GUEST POST from Arlen Meyers, M.D.
The Food and Drug Administration announced new rules for nutrition labels that can go on the front of food packages to indicate that they are “healthy.”
According to one source, a package insert is a document included in the package of a medication that provides information about that drug and its use. For prescription medications, the insert is technical, and provides information for medical professionals about how to prescribe the drug. Package inserts for prescription drugs often include a separate document called a “patient package insert” with information written in plain language intended for the end-user — the person who will take the drug or give the drug to another person, for example a minor. Inserts for over-the-counter medications are also written plainly.
In the US the document is called “prescribing information” or the “package insert” (PI) and layperson’s document is called the patient package insert (PPI). In Europe the technical document is called the “summary of product characteristics” (SmPC) and the document for end-users is called the “patient information leaflet” (PIL) or “package leaflet”.
Given the confusion about 1) which digital health product to prescribe for any given patient, 2) the fact that many products are actually consumer products designated to provide information and education, not diagnosis or treatment, and 3) most are not clinically validated or cost-effective, perhaps it’s time to require package inserts for the prescriber and the patients.
Prescription digital therapeutics is also being added to the therapeutic armementarium and is raising several questions about safety, effectiveness, cost-effectiveness, ROI, reimbursement and regulatory requirements, including whether package inserts should be required, how they should be made available to patients, and what they should include.
What is in a package insert is described and required by the FDA and includes:
- Clinical pharmacology – tells how the medicine works in the body, how it is absorbed and eliminated, and what its effects are likely to be at various concentrations. May also contain results of various clinical trials (studies) and/or explanations of the medication’s effect on various populations (e.g. children, women, etc.).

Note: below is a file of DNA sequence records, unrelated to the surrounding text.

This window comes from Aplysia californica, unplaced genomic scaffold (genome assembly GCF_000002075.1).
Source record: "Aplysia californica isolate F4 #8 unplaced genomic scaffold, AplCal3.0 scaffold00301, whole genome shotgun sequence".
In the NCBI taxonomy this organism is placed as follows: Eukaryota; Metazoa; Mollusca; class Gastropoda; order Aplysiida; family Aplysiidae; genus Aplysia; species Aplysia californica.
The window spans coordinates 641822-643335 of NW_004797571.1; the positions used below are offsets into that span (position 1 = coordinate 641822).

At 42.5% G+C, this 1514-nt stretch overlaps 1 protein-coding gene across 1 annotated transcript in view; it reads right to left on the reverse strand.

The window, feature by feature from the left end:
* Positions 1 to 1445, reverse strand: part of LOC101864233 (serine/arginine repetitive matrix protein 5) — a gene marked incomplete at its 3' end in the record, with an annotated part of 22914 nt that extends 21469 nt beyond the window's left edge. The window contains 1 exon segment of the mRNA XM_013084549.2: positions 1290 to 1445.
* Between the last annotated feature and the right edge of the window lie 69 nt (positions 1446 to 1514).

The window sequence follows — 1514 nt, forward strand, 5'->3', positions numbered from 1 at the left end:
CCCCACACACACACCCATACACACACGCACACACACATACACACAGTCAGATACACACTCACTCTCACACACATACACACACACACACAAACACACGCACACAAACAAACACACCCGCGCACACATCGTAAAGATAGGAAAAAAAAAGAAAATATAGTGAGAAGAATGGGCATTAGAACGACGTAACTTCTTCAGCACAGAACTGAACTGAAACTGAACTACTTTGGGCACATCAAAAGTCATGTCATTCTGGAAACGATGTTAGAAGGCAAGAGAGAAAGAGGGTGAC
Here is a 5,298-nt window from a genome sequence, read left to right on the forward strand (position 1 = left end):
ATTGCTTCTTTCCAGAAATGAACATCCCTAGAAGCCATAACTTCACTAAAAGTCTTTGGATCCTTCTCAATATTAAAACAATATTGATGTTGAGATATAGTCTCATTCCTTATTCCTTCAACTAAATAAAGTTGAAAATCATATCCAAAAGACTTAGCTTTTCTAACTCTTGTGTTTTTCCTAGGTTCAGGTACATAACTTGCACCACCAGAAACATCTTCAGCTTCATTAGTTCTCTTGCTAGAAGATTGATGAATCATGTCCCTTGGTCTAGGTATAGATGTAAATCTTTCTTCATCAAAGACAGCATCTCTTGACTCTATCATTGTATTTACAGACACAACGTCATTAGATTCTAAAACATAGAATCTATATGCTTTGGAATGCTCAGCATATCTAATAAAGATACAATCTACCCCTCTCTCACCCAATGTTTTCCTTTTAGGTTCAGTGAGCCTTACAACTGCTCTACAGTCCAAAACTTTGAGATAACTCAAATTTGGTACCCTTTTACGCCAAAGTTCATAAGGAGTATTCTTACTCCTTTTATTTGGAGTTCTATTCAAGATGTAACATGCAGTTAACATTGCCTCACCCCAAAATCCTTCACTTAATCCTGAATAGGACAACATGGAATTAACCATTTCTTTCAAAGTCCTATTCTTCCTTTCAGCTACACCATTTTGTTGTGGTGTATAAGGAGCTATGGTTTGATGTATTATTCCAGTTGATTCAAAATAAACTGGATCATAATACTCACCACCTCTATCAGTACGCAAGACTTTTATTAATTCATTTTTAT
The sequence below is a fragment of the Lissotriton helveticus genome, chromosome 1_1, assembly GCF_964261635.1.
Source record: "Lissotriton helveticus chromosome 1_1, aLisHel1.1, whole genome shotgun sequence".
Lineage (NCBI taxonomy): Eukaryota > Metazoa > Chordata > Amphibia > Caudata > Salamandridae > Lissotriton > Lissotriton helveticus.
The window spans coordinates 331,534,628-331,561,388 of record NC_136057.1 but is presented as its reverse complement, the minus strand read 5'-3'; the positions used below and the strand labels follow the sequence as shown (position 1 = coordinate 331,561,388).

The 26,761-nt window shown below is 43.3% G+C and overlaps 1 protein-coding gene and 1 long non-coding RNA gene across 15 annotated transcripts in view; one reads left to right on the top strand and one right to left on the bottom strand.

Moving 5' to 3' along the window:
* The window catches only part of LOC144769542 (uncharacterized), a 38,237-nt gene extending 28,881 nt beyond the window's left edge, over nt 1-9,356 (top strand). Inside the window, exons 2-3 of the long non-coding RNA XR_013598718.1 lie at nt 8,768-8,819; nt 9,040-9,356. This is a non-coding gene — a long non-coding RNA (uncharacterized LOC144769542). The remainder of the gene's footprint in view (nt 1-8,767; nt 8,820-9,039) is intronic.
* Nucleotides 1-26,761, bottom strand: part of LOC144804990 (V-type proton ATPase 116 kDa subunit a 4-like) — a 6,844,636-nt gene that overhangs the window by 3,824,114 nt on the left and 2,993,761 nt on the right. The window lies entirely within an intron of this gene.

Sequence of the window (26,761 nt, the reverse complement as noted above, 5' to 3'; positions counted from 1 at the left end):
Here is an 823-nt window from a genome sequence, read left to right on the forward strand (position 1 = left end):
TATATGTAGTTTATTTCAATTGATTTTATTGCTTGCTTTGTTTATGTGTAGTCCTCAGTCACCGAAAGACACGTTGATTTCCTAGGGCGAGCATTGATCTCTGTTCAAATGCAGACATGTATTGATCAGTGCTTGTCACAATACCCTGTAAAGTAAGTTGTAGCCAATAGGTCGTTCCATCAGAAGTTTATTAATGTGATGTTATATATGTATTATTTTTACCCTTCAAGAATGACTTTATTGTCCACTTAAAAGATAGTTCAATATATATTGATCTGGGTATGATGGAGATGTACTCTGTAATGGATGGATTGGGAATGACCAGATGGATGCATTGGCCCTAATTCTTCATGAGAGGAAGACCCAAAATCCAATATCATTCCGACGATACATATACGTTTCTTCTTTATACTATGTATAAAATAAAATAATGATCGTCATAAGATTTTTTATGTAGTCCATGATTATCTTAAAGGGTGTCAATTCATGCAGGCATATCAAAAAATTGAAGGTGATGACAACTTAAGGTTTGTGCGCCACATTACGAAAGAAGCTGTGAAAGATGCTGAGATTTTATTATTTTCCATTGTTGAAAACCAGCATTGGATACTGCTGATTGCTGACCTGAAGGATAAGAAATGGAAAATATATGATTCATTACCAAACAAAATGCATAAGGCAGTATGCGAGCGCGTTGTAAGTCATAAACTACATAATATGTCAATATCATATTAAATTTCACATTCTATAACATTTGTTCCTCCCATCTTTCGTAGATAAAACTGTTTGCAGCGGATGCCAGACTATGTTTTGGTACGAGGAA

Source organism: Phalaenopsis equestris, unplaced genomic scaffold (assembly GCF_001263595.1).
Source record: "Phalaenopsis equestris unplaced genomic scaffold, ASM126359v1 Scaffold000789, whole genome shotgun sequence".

- Indications and usage – uses (indications) for which the drug has been FDA-approved (e.g. migraines, seizures, high blood pressure). Physicians legally can and often do prescribe medicines for purposes not listed in this section (so-called “off-label uses”).
- Contraindications – lists situations in which the medication should not be used, for example in patients with other medical conditions such as kidney problems or allergies
- Warnings – covers possible serious side effects that may occur
- Precautions – explains how to use the medication safely including physical impairments and drug interactions; for example “Do not drink alcohol while taking this medication” or “Do not take this medication if you are currently taking MAOI inhibitors“
- Adverse reactions – lists all side effects observed in all studies of the drug (as opposed to just the dangerous side effects which are separately listed in “Warnings” section)
- Drug abuse and dependence – provides information regarding whether prolonged use of the medication can cause physical dependence (only included if applicable)
- Overdosage – gives the results of an overdose and provides recommended action in such cases
- Dosage and administration – gives recommended dosage(s); may list more than one for different conditions or different patients (e.g., lower dosages for children)
- How supplied – explains in detail the physical characteristics of the medication including color, shape, markings, etc., and storage information (e.g., “Store between 68 and 78°F “)
Of course, there would need to be some modifications, like:
- Safety and efficacy
- Cybersecurity risks
- Data security
- Data , privacy, ownership and transfer rights
- Side effects
- Designation as a consumer product or a diagnostic or therapeutic device
- Generic substitution possibilities
- Adverse app reactions
- App-app interactions
- Compatibility with other drugs or devices
One thing that will not be in the insert will be what all this costs to you or someone else who has to pay for it.
Research shows that “Safety of apps is an emerging public health issue. The available evidence shows that apps pose clinical risks to consumers. Involvement of consumers, regulators, and healthcare professionals in development and testing can improve quality. Additionally, mandatory reporting of safety concerns is needed to improve outcomes.”
It is short-sighted, however, to let DTC medical apps slip under the regulatory radar. As described in a recent article for Nature, they could turn out to have costs which insurers or taxpayers might ultimately be responsible for.
But, the FDA is not the only agency with regulatory power. How about the Federal Trade Commission? Almost every promotion these days claims “AI-powered” What should be the truth in advertising standards to make that claim? Should there be something like a nutrition label ?
Medical student and resident education in clinical informatics, including artificial intelligence, is a good start. Here are some potential curricular and extracurricular learning opportunities for artificial intelligence in medicine.
At this point you are probably thinking, “We have enough regulations and we love our APPs. So what if they don’t make us any better.”
Go shove your insert.
Next, you’ll be telling us it has to have all that cotton in the bottle too.
Sign up here to get Human-Centered Change & Innovation Weekly delivered to your inbox every week.